One Fifth Engine

By Staff
article image

7821 Dewberry Lane Cedar Hill, Missouri 63016.

A friend, Tom Brown, told me about an engine in his neck of the
woods belonging to an elderly gentleman. Amos’ health was not
good enough to buzz wood any longer. Tom did not know the size or
denomination of the engine, but thought it should be in reasonable
condition.

On a one hour Sunday afternoon ride, I located the farm, Amos,
and the engine, all somewhat in disrepair. Thank goodness Bob
Kitson went with me, as he is rather good at talking.

It seems Amos was a bachelor near 80 years old and was not
looking for woman company, did not like tractors (and never owned
one), preferred wood heat, did not like the cold, hated ticks,
could not find a good pair of work horses, and you guessed it, did
not want to sell the engine as he might need it to cut wood. But we
COULD look at the ‘one lunger,’ a 7 HP Witte, not stuck,
round gas tank, one piece block, drip oiler, crank, EK mag, and rod
shield.

About a year later, I was in Potosi, Missouri, which was near
the engine, and stopped to see Amos. Talked about all the same
no’s again, as if our first conversation had never existed and
the ‘one lunger’ was still needed to cut wood, even though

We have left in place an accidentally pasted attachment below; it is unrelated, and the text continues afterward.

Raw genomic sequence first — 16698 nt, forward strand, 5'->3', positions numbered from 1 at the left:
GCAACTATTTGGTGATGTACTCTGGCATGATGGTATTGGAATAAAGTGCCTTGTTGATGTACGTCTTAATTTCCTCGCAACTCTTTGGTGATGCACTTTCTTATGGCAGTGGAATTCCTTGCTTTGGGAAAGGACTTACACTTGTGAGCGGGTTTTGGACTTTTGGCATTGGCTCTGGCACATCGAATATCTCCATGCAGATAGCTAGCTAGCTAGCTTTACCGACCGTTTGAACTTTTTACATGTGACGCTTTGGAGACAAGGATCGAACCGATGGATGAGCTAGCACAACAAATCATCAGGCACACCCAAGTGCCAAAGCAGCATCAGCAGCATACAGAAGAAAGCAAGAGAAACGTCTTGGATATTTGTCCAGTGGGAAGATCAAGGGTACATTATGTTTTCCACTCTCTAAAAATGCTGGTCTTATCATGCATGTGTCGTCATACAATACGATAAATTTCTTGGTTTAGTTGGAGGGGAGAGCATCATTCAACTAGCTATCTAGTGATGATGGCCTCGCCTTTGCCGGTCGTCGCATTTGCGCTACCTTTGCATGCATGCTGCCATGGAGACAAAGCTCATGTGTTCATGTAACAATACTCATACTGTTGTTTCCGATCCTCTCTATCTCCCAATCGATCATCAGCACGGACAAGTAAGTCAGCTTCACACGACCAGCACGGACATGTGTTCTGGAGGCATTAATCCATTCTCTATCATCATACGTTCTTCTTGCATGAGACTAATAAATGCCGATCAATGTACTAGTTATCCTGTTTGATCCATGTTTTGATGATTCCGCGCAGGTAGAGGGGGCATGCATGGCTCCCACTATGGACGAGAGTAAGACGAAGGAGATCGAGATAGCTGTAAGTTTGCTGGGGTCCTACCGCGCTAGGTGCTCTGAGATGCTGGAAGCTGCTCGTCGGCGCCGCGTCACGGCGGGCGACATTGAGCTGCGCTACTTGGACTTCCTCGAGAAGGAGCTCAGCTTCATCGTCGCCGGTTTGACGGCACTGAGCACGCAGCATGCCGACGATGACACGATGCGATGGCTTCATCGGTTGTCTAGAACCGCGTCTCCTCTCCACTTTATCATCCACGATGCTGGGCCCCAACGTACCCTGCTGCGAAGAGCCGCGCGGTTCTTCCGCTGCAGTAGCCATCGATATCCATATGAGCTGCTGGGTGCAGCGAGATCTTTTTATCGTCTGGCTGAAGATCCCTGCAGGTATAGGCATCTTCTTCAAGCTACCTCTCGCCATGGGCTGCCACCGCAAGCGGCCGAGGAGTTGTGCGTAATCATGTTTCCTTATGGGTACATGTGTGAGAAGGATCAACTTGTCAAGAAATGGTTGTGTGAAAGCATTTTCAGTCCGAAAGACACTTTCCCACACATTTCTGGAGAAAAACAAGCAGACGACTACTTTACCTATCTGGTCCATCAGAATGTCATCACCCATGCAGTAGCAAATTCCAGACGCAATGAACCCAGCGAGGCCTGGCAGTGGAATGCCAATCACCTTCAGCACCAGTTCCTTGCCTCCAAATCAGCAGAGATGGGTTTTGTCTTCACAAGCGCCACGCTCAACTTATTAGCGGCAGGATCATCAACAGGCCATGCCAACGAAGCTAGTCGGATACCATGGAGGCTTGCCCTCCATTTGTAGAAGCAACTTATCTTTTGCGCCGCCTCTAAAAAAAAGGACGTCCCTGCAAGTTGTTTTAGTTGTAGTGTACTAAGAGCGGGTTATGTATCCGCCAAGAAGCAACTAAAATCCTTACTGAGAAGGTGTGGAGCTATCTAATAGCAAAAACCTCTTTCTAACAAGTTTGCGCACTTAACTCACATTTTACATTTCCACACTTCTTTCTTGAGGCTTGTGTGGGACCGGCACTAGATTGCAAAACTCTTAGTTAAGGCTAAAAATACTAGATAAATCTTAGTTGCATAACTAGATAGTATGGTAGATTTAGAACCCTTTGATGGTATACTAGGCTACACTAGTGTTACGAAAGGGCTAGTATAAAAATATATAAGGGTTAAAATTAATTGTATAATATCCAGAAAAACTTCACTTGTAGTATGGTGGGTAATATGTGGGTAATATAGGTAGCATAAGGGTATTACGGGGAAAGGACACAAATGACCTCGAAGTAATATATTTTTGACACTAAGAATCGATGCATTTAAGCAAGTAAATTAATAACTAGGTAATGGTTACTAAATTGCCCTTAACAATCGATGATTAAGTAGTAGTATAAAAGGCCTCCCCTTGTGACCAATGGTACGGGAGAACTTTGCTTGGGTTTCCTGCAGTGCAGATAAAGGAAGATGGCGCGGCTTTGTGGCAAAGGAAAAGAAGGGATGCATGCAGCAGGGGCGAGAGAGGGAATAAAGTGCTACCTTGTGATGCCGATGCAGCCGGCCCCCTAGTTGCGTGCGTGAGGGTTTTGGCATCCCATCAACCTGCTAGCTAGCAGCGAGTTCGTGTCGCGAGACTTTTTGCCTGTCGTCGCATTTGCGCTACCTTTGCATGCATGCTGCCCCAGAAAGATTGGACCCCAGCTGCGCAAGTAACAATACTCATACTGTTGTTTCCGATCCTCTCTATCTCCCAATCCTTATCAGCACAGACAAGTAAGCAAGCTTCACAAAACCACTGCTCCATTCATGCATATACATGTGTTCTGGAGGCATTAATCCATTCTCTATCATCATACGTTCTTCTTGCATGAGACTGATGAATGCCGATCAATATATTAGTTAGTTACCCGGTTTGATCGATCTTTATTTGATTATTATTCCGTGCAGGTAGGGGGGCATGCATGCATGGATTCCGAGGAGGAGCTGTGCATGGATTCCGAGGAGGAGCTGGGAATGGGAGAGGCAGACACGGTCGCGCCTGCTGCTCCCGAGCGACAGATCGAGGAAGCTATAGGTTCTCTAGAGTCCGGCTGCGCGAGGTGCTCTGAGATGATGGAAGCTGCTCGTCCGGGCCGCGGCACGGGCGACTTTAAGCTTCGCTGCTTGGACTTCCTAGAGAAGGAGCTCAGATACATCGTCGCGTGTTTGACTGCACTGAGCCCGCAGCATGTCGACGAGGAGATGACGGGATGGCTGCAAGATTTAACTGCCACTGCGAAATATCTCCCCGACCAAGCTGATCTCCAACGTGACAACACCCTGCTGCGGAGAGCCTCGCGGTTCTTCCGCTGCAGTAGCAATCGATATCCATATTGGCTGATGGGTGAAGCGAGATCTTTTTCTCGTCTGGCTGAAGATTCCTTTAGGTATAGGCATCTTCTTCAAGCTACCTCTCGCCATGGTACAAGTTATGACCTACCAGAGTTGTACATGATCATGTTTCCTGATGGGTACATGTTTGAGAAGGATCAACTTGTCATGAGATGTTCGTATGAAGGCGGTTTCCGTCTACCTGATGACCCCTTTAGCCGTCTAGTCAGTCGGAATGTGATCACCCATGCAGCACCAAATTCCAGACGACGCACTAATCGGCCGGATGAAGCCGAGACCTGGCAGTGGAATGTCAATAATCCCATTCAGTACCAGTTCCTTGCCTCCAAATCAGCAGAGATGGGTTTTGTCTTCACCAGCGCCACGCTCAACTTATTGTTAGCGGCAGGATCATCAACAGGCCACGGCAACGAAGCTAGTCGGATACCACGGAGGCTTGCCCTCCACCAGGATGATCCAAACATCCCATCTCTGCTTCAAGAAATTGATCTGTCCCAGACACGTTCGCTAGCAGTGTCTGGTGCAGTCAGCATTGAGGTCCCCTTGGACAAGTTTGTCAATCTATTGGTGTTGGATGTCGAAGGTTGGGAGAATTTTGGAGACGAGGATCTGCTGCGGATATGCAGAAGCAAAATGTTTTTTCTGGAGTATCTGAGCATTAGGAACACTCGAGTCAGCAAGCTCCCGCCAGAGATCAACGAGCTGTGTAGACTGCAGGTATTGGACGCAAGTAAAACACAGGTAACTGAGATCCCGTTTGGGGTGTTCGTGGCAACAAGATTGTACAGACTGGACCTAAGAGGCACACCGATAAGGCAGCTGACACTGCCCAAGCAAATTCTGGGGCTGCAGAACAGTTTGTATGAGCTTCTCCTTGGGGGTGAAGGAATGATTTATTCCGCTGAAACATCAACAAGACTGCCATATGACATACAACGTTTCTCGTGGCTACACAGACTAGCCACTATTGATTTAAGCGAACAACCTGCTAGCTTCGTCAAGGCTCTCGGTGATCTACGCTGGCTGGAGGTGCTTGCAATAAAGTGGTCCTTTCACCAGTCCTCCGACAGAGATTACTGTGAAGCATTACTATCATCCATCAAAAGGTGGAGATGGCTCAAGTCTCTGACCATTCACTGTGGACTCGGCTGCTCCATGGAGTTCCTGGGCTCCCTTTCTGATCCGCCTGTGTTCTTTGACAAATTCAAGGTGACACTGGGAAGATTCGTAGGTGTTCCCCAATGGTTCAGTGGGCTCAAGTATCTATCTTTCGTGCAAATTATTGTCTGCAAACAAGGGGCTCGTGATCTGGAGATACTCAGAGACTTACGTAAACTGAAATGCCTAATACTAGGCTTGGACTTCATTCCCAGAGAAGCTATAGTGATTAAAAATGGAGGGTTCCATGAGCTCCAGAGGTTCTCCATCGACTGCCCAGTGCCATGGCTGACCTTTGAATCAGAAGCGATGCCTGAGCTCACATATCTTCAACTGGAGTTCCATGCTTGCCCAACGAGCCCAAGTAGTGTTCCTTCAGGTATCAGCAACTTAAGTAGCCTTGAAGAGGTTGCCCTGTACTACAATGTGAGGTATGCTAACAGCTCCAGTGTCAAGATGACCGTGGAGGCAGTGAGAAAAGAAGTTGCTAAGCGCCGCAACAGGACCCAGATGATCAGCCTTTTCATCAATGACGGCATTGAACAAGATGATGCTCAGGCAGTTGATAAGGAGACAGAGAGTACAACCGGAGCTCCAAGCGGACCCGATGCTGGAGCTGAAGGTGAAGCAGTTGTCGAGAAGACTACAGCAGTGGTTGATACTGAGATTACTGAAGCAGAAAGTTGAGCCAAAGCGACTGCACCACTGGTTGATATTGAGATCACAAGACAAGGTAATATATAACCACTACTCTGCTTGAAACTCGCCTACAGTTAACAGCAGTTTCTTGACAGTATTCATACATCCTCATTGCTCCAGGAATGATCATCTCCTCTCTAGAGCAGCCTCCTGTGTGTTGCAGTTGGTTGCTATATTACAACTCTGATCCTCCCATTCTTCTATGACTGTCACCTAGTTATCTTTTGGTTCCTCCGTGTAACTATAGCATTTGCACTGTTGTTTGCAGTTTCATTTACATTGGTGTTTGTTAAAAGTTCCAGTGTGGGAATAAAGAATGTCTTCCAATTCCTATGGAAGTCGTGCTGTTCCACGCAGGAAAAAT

eight to ten years had elapsed since its last spark of life. (The
engine was now stuck).

The next summer, I again checked on the Witte, but in the
meantime Tom said, ‘Amos liked to take a drink
occasionally.’ Before leaving home, I checked under the sink,
and sure enough, there was a fifth of gin that was several years
old. Put the bottle in my trunk and left with high hopes.

Upon arrival, I found Amos was a little under the weather,
complaining he had the summer flu, so it was an excellent
opportunity to prescribe an old Ozark remedy. He was well aware of
the medicinal value of a liquor store and wanted me to get him a
bottle, whereupon I mentioned there was one in the old Chevy.

Brought the bottle in and he took a rather healthy drink. Fact
is, bubbles went up through the bottle indicating a large
consumption was in progress. He then asked if I wanted a drink, but
I declined, as I am not a consumer.

After a brief conversation Amos asked, ‘Would you like to
buy the one lunger?’ I quickly replied yes and he indicated
$225 was what he wanted. The price was not a problem, but I had no
way to load the engine, so we agreed on the next day for
removal.

That night I made a phone call to Don Berlemann, who came with a
volunteer to help and offered the use of his tilt top trailer.
Everything went smooth except over the last two years, the engine
had grown a new addition, a large rat’s nest.

Don was putting a chain around the hopper and a rat ran between
his legs. From the excitement, it must have been a two hundred
pounder. Sure made my day, and I had no idea a grown man could stay
off the ground so long. (Must have never heard of Newton and the
apple.)

The engine is pictured with a cart purchased from Arvin Shelton
of Rolla, Missouri.

Gas Engine Magazine
Gas Engine Magazine
Preserving the History of Internal Combustion Engines